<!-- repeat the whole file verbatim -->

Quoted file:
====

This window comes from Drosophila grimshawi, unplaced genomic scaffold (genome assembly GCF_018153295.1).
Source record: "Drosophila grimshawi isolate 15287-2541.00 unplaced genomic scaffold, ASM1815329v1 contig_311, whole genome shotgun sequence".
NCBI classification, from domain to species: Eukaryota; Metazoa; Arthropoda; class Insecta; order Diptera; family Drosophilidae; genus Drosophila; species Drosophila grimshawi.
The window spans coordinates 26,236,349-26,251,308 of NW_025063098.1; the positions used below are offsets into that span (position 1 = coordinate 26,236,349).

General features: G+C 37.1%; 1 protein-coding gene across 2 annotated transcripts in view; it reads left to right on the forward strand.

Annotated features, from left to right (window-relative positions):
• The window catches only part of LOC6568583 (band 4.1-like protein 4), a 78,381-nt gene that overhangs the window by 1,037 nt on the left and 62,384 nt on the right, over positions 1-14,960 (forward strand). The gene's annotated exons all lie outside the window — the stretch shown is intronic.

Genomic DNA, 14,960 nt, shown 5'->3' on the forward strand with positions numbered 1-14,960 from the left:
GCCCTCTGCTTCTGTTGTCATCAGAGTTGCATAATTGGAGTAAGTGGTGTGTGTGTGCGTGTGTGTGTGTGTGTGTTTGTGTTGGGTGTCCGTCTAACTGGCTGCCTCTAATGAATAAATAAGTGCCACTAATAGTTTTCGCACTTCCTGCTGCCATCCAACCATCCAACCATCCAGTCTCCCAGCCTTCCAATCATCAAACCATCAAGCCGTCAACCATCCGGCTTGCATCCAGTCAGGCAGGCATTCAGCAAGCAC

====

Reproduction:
This window comes from Drosophila grimshawi, unplaced genomic scaffold (genome assembly GCF_018153295.1).
Source record: "Drosophila grimshawi isolate 15287-2541.00 unplaced genomic scaffold, ASM1815329v1 contig_311, whole genome shotgun sequence".
NCBI classification, from domain to species: Eukaryota; Metazoa; Arthropoda; class Insecta; order Diptera; family Drosophilidae; genus Drosophila; species Drosophila grimshawi.
The window spans coordinates 26,236,349-26,251,308 of NW_025063098.1; the positions used below are offsets into that span (position 1 = coordinate 26,236,349).

General features: G+C 37.1%; 1 protein-coding gene across 2 annotated transcripts in view; it reads left to right on the forward strand.

Annotated features, from left to right (window-relative positions):
• The window catches only part of LOC6568583 (band 4.1-like protein 4), a 78,381-nt gene that overhangs the window by 1,037 nt on the left and 62,384 nt on the right, over positions 1-14,960 (forward strand). The gene's annotated exons all lie outside the window — the stretch shown is intronic.

Genomic DNA, 14,960 nt, shown 5'->3' on the forward strand with positions numbered 1-14,960 from the left:
GCCCTCTGCTTCTGTTGTCATCAGAGTTGCATAATTGGAGTAAGTGGTGTGTGTGTGCGTGTGTGTGTGTGTGTGTTTGTGTTGGGTGTCCGTCTAACTGGCTGCCTCTAATGAATAAATAAGTGCCACTAATAGTTTTCGCACTTCCTGCTGCCATCCAACCATCCAACCATCCAGTCTCCCAGCCTTCCAATCATCAAACCATCAAGCCGTCAACCATCCGGCTTGCATCCAGTCAGGCAGGCATTCAGCAAGCAC